Referring now to FIG. 6, an exemplary arrangement for providing a wireless link between digit switch module 2 and housing 5 is shown. In this arrangement, a miniaturized microwave transmitter can be provided on a printed circuit board having a transverse dimension comparable to the diameter of a human finger. Since it is contemplated, in this application, transmission range need not exceed six feet and may be as short as a few inches, power requirements are low and antenna size need not be great. The constitution and operation of microwave transmitters is well-understood and need not be repeated here. An exemplary functional block diagram of a suitable microwave transmitter and receiver is illustrated in FIG. 7. It will suffice for enablement of practice of this aspect of the invention that necessary microwave and digital integrated circuit chips 91, printed circuit elements such as resistor 92 and chip resistors or capacitors 93 can be laid out using hybrid technology on the printed circuit substrate 95 and a printed dipole antenna 94 can be formed on the edge of the board.
As is understood in the art, the microwave transmitter may be embodied by a microwave monolithic integrated circuit (MMIC) and would preferably operate in the 0.25 to 0.75 gigahertz range. Much of the circuit could also be printed of a Gallium Arsenide or sapphire substrate. The transmitter is also preferably arranged to require only standby power until the transducer of FIG. 8 is actuated. The receiver is also preferably implemented with MMIC technology. If deemed desireable, coding and decoding of the transmitted signal can also be provided in a manner well understood in the art to eliminate or limit interference from similar units being operated nearby.
The preferred waterproofing arrangement for the invention is shown at FIG. 8. As pointed out above, this arrangement is applicable to both the housing and the digit switch module and the exemplary illustration of this arrangement, as applied to the digit switch module will fully illustrate all salient features of the application of this arrangement to the housing, as well.
The essence of this arrangement is that the bottom of the housing or digit switch module is affixed to the strap 1, 6 or other means for attachment of the event register to the body or apparel of the operator. As seen in FIG. 8, the circuitry of the digit switch module 95 or the event monitor is formed in a hermetically sealed upper portion with a flexible dome 98 which is attached to a lower portion with a large diameter screw thread 99 and o-ring seal 96. A battery compartment 97 is thereby formed between the upper and lower portions of the digit switch module or the housing. In a manner well-known in the art, battery connections can readily be made by a wiper 100 in the upper portion cavity and through the lower portion, possibly, with a slip joint contact 101. While the screw thread and o-ring seal is very effective as a water resistant seal, hermetic sealing of the circuitry in the upper portion prevents water damage and limits battery leakage or corrosion damage to the same. Potential water penetration to the battery compartment may be easily removed. Therefore, in addition to providing convenience of battery replacement and good waterproofing characteristics, should water penetrate the device and cause malfunction thereof, the device can rapidly and conveniently be restored to operability. This approach also permits replacement of the strap with convenience and minimal cost. The arrangement would also allow convenient moving of the housing portion of the invention from a wrist strap to a half-glove or other means for wearing the device such as a lanyard or pinning or clipping device for attachment to the operators apparel.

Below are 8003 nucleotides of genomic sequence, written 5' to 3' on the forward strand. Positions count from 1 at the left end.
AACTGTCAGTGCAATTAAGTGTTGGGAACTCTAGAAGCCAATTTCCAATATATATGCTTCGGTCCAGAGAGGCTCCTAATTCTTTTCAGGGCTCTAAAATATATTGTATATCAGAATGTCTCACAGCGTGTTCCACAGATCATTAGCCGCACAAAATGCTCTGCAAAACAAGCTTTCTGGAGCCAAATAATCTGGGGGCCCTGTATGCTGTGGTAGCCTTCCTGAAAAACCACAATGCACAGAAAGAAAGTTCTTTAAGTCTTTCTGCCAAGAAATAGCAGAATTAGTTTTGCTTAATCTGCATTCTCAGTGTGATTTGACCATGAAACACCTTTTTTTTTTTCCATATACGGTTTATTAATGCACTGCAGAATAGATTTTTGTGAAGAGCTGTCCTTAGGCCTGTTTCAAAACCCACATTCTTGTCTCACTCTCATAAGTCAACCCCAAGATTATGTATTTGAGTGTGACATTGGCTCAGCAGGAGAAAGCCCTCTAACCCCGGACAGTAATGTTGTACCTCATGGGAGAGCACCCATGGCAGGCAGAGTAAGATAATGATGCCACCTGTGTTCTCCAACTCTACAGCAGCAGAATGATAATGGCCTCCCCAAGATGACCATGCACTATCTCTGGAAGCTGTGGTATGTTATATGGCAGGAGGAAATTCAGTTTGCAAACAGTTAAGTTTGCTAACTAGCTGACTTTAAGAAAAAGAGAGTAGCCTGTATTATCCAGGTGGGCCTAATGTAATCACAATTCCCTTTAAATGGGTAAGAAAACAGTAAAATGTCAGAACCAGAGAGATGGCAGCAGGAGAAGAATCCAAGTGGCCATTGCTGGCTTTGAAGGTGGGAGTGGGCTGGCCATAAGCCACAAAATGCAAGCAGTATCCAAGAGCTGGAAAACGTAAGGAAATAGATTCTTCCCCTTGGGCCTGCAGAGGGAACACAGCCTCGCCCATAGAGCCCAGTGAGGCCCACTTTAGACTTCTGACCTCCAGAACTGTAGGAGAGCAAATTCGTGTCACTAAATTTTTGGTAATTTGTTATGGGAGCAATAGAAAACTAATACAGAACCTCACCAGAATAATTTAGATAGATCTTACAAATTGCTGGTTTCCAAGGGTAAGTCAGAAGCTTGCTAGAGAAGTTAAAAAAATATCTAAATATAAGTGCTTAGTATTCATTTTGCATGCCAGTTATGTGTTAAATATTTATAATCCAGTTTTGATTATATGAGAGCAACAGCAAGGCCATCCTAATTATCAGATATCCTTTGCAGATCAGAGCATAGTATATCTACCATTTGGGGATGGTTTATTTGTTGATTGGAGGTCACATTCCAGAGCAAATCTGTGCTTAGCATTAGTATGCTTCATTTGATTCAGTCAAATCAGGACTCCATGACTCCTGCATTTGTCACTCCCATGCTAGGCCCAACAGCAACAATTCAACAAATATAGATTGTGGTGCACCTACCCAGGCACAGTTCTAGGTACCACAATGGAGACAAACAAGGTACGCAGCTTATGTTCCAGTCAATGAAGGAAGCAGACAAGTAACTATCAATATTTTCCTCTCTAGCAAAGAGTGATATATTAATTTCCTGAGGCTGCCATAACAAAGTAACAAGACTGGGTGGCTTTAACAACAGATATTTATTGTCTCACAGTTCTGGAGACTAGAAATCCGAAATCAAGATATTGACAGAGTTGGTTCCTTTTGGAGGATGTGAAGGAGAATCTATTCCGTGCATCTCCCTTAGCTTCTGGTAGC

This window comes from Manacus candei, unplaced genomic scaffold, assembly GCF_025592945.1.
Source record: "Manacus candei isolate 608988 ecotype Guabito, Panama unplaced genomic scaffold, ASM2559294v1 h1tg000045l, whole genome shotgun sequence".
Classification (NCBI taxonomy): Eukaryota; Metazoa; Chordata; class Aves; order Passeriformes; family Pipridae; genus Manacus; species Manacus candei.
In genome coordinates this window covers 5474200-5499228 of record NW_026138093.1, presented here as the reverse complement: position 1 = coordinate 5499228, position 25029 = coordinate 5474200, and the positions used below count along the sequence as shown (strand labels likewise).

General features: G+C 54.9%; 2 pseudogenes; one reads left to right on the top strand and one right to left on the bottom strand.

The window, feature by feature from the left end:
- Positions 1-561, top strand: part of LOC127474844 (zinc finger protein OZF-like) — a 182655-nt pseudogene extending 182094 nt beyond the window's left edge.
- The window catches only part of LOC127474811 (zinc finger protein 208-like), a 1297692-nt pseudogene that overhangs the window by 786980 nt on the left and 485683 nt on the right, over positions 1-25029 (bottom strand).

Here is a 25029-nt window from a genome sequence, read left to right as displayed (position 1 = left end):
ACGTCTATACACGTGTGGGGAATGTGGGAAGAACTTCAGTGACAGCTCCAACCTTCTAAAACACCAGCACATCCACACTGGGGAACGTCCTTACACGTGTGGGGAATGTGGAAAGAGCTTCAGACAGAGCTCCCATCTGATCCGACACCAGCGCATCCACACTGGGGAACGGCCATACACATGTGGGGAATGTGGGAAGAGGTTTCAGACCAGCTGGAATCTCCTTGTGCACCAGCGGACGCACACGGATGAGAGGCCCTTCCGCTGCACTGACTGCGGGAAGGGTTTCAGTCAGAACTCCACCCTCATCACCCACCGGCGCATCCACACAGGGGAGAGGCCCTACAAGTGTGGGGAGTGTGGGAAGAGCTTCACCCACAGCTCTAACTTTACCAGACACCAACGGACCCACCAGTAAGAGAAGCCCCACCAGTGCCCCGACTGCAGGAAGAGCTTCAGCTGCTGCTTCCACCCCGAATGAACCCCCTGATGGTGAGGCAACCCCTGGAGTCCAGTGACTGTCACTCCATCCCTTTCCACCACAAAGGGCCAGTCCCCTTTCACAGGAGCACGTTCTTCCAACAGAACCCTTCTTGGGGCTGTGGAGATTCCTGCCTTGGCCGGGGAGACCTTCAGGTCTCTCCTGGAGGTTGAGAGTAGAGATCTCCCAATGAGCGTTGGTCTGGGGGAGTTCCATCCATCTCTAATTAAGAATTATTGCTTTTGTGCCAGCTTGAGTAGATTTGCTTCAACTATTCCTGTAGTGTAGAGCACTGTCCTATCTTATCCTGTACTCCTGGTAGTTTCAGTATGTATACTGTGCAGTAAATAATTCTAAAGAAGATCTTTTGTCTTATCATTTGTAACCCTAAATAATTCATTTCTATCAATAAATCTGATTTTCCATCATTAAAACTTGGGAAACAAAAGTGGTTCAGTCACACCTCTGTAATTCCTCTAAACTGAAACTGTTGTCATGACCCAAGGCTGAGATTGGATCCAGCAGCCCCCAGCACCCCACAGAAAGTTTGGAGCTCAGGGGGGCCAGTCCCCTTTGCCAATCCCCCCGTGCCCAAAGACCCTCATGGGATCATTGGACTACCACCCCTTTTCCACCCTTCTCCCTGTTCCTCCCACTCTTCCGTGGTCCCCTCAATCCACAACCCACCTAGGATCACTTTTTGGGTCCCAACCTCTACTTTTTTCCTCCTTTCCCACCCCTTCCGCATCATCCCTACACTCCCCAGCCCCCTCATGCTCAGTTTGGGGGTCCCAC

Thus, it is seen that the invention provides an event register suitable for being worn on the body of an operator which allows actuation with the simplest of motions or even automatically during the performance of an activity and which is light in weight, waterproof and non-encumbering, in which information concerning an event can be stored in association with the event, in which the mode of operation can be altered during the performance of the activity by an action of the operator which will cause minimal interference with the activity, which provides a wireless transmitter and link suitable for use in a personal event counter and which has a convenient means of attachment of both the digit switch module and the housing of the invention to the body of the operator as a single unit.
While a preferred embodiment of the device has been disclosed and explained in detail above and many variations similarly disclosed and explained, other variations will become apparent to those skilled in the art. Different constitutions of logic and control circuitry as mentioned above, different communication links such as ultrasonic links, different transducers and of differing sensitivities for various applications such as piezoelectric devices, different power sources and different attachment means such as an elastic band permitting one or both the housing and the digit switch module to be worn as rings or even as a single ring are exemplary of such variations and the same are deemed to fall within the spirit and scope of the present invention which is to be limited only by appended claims.